'Post dams Brahmaputra won't be same again'
If all the large dams proposed by China on rivers within Tibet begin operations, the Brahmaputra river will never be the same again, warns a Canadian environmentalist who has done extensive research on the subject.
New Delhi: If all the large dams proposed by China on rivers within Tibet begin operations, the Brahmaputra river will never be the same again, warns a Canadian environmentalist who has done extensive research on the subject.
"Currently, Chinese engineers are constructing a five-dam cascade on the mid-reaches of the Tsangpo (Brahmaputra). Zhangmu Dam, with a capacity of 540 MW, has already started operation. The dam lies 86 miles southeast of Lhasa. Construction is under way on the other dams in this cascade," says Michael Buckley.
"China claims these dams will have no impact downstream, but the fact is that these dams are just the start of things, with bigger and bigger dams on the drawing-board, such as 800-MW Zhongyu Dam on a Yarlung Tsangpo tributary. Within Tibet, at least 20 large dams are planned for the Tsangpo (Brahmaputra) and its tributaries. If all go into operation, the river will never be the same again," he told PTI.
Buckley has also written a book "Meltdown in Tibet: China's Reckless Destruction of Ecosystems from the Highlands of Tibet to the Deltas of Asia" in which he tries to focus on the darker side of China's emergence as a global super power.
The book, published by Palgrave Macmillan, has a preface by the Dalai Lama in which the Tibetan spiritual leader says that "Meltdown in Tibet" should be "part of a wake-up call to the international community and China to seriously assess ecological and environmental conditions on the Tibetan plateau and take remedial measures".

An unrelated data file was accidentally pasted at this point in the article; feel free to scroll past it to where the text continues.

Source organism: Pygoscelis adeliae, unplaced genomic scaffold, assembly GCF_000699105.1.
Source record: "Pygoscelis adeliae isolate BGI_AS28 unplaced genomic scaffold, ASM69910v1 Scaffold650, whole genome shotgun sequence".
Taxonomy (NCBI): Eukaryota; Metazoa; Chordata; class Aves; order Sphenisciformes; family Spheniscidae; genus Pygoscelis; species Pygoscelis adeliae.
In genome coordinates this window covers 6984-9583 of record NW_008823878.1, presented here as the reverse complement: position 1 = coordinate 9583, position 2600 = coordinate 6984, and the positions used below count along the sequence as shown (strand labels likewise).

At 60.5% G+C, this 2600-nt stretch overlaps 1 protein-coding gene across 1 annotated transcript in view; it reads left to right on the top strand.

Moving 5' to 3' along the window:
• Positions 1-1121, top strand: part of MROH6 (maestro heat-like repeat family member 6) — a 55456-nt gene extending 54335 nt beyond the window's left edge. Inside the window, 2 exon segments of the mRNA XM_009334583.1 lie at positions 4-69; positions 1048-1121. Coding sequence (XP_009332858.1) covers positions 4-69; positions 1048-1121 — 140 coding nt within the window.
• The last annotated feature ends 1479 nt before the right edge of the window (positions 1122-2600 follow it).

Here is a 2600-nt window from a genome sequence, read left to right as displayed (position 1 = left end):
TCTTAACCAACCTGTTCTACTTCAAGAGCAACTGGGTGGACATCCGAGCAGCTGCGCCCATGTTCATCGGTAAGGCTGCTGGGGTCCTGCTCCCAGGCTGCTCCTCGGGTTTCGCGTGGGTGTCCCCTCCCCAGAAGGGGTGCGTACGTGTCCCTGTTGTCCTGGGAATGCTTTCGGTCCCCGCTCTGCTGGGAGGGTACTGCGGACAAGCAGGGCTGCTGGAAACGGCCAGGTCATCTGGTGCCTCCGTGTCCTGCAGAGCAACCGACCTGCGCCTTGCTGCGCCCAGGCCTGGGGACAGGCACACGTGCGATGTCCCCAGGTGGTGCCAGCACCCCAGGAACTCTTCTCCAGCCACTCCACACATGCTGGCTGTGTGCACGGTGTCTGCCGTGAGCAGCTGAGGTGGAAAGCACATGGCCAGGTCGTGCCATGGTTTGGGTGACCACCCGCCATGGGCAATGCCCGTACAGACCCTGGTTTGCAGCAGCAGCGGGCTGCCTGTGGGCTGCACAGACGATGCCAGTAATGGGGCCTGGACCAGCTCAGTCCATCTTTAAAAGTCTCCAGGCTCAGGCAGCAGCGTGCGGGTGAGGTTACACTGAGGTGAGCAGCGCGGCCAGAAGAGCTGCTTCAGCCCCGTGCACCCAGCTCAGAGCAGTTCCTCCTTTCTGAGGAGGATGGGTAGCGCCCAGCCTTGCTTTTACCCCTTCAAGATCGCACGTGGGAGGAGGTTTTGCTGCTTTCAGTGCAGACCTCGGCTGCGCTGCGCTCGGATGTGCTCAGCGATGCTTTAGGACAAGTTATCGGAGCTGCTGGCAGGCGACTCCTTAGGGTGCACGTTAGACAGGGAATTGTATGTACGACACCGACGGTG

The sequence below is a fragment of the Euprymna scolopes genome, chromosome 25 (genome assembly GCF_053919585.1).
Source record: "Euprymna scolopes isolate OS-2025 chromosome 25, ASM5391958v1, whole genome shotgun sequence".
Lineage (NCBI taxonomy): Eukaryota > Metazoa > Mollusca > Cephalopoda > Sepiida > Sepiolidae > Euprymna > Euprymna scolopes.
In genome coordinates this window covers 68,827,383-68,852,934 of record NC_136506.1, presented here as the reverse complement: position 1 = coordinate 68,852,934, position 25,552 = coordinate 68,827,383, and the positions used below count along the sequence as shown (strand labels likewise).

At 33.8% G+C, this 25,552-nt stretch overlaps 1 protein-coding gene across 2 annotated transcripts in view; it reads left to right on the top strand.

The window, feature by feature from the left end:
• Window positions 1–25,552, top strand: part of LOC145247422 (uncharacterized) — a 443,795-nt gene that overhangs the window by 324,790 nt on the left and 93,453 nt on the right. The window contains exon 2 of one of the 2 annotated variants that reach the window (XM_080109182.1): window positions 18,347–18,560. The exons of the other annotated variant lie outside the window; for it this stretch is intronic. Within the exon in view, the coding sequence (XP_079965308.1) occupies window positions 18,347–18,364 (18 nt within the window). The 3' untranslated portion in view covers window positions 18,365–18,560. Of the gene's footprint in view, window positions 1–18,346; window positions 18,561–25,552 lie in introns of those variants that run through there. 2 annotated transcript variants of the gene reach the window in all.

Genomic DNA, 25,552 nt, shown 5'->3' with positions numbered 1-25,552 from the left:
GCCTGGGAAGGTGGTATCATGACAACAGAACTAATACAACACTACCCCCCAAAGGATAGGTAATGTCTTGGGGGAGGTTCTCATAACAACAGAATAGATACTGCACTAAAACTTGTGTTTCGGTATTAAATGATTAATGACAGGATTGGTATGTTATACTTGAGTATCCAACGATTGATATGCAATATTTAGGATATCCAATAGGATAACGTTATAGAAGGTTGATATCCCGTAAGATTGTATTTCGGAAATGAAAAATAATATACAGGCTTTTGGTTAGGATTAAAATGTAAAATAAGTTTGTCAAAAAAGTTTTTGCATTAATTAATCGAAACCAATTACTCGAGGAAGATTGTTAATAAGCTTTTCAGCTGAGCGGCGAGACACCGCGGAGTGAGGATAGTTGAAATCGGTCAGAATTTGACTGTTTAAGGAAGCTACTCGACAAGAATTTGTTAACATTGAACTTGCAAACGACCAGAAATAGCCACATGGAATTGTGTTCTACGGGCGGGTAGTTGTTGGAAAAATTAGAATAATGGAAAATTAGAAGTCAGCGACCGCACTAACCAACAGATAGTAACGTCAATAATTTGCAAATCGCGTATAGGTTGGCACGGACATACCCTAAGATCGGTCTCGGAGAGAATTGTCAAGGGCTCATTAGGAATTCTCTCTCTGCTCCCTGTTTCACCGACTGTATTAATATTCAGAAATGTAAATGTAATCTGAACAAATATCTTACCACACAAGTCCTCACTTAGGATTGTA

On the ecological impact on Assam and Arunachal Pradesh that may be posed due to the construction of big dams on the Brahmaputra and other rivers by China, Buckley says the fragile ecosystem is at risk.
The Great Bend (in Tibet) of the Brahmaputra from where the river begins its course towards India holds the greatest hydropower potential in the world, says Buckley, who has travelled extensively throughout Southeast Asia, and the Himalayan and Karakoram ranges and has made a documentary on major environmental issues in Tibet.
"A huge dam at the Great Bend would devastate the river's fragile ecosystem - destroying the magnificent biodiversity of the Assam and Himachal Pradesh region. This is much more than a question of water coursing into India: a huge dam would withhold the river's sediment from the fertile floodplains of Assam and Arunachal Pradesh.
"A huge volume of nutrient-rich sediment (silt) flows down the Brahmaputra from Tibet. Dams block silt, thus affecting the food security of the nations downstream, which need silt for productive agriculture and to bolster the Ganges-Brahmaputra Delta against rising sea-levels. Tributaries swell the Brahmaputra from the Indian side, but the greatest sediment load comes in from Tibet," he says.
Buckley suggests a moratorium on mega-dam building in Tibet - and across the entire Himalayan range - and including India's own mega-dam-building plans.
"Mega-dams mean mega problems. Mega-dams have severe impact on the ecosystems that these rivers support, disrupting fisheries and reducing biodiversity. Water quality may be severely degraded in stagnant reservoirs,and whole communities must be relocated for areas flooded by dam reservoirs," he asserts.
Buckley also suggests that India needs to stand up to this travesty. "India needs to negotiate water-sharing rights with China (as India has done with Pakistan and with Bangladesh)."
Of the major consequences of rapid melting of Tibet's glaciers, he says initially, the impact will be increased flow in the rivers - meaning flooding.
"Then eventually that will be followed by drastically reduced flow (as the glaciers disappear) and then no flow at all. Monsoon rains cannot maintain the water levels in these rivers - they are dependent on glacier-fed water for the most part," he says.